"Here, is fruit for an epicure meet,

Canned and pickled and smothered in sweet;

The wealth of a summer's mellow prime, To cheer the dearth of winter's rime."


Vinegar is a form of acetic acid, and its flavor varies according to the source from where it is obtained. It is frequently adulterated with other acids which are very injurious. All vegetable juices can go through the fermentation and produce vinegar. Fruit that has begun to work, jelly that will not set and any parings of fruit will make the best of vinegar.

Apple Vinegar

When cooking apples, save the parings and cores, if sound; put them into a large crock, adding enough salt water to keep them covered. When the crock is nearly full, add 1 cup brown sugar or molasses, and 1 cup of yeast to every 6 or 8 qts of water. Stir well, keep the crock where it is warm and cover it with a piece of cheesecloth to keep out insects. It will make good vinegar in about two weeks. Strain and put into glass vessels, for if kept in the glazed crock, the acid will attack the glazing and extract the lead. Mrs. Haughey.

Horse Radish Vinegar

Put into a bottle a qt. of vinegar, 1-4 of a lb. scraped horse radish, a pinch of cayenne pepper and 1 teaspoori of salt. Keep the bottle covered, shake daily, and at the end of 2 weeks, strain and seal up. This is excellent to use in meat sauces.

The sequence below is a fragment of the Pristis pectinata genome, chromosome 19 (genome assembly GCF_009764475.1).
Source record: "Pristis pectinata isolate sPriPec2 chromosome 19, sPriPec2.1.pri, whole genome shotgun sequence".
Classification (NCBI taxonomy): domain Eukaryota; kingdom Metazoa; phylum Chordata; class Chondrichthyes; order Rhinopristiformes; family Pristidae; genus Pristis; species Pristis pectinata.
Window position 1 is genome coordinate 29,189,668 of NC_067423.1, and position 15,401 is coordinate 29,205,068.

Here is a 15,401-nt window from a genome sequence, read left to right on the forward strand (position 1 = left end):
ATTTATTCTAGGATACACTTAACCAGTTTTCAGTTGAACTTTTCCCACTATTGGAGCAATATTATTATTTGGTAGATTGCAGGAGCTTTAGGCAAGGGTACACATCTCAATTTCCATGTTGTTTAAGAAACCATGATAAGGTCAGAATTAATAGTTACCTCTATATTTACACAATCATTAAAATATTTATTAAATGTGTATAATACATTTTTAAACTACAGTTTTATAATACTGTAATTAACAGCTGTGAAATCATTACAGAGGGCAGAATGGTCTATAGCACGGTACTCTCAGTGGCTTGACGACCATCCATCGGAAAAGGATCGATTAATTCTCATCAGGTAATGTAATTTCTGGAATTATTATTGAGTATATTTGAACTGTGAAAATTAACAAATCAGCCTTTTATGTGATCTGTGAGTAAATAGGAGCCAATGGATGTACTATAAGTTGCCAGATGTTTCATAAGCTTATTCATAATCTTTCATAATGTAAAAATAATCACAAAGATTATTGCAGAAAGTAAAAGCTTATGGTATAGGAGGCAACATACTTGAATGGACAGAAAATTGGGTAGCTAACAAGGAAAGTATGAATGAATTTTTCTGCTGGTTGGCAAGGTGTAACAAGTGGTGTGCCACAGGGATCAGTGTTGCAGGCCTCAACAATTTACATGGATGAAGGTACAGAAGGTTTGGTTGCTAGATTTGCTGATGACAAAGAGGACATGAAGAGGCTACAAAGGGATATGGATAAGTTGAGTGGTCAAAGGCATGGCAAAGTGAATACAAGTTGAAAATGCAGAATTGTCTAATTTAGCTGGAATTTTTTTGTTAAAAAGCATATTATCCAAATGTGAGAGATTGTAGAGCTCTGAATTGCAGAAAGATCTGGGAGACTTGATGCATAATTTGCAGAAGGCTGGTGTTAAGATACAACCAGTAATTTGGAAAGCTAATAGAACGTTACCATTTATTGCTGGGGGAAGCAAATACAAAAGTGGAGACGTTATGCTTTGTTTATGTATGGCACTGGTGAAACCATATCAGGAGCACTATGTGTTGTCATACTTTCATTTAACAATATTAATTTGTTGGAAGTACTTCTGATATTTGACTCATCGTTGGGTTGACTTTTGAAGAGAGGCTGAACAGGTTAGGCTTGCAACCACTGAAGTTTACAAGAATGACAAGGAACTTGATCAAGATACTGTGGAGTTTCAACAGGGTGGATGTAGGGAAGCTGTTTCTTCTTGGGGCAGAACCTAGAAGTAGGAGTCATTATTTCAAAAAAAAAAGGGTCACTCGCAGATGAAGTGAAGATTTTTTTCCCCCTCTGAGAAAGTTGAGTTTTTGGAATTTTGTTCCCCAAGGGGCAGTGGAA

Celery Vinegar

Use 1 oz. of celery seed to 1 oz. of vinegar, crush the seeds, and allow them to steep for 10 days or so. Strain and seal in bottles. This is very convenient to use in salads when celery is not obtainable.

Sour Cucumber Pickles

To 1 gallon of cold vinegar, take 1 teacup of salt, stir until thoroughly dissolved, place a grape leaf in the bottom of a jar, and fill with small crisp cucumbers, cover with the cold vinegar, place a grape leaf on top and seal. These will be ready for use in 2 months and will keep for 2 years at least.

Mrs. W. Coggeshall.

Cucumber Pickles

One hundred green cucumbers about 2 inches long. Soak 24 hours in rather strong brine, then pour off the brine and rinse in cold water.

Three quarts pure cider vinegar, 1 cup of sugar, 1 oz. whole cloves, 1 oz. stick cinnamon, 1 oz. black pepper, a* little sliced horse radish, few small red peppers.

Scald the cucumbers in this and just as soon as the vinegar is scalding hot, dip them out and fill the jars; pour the boiling vinegar over them and seal hot.

Mrs. H. I. Gushaw

Green Tomato Pickle

Eight quarts green tomatoes, 6 large onions, 4 green sweet peppers.

Slice, sprinkle with salt and let stand over night. In the morning boil with 2 qts. water and 1 qt. vinegar, drain again. Boil half hour, 2 qts. vinegar, 1 lb. brown sugar, 1 teaspoon each cinnamon, cloves and allspice, and pour over the pickles while hot. Mrs. A. W. R. Berr.

Sweet Tomato Pickle

One box green tomatoes, 5 cents worth of green peppers, 10 cents worth of onions, 1 cup of salt.

Slice the tomatoes, peppers and onions alternately with the salt into an agate kettle. Let it stand over night, drain off the brine thoroughly, pour over good vinegar until you can see it. add 2 1-2 lbs. sugar, 2 tablespoons each cloves, allspice, cinnamon, ginger, mustard, and grated horse radish. Boil very slowly all day with frequent stirrings to prevent burning. Add sugar if not sweet enough.

Mrs. G. Griffiths, Oakland.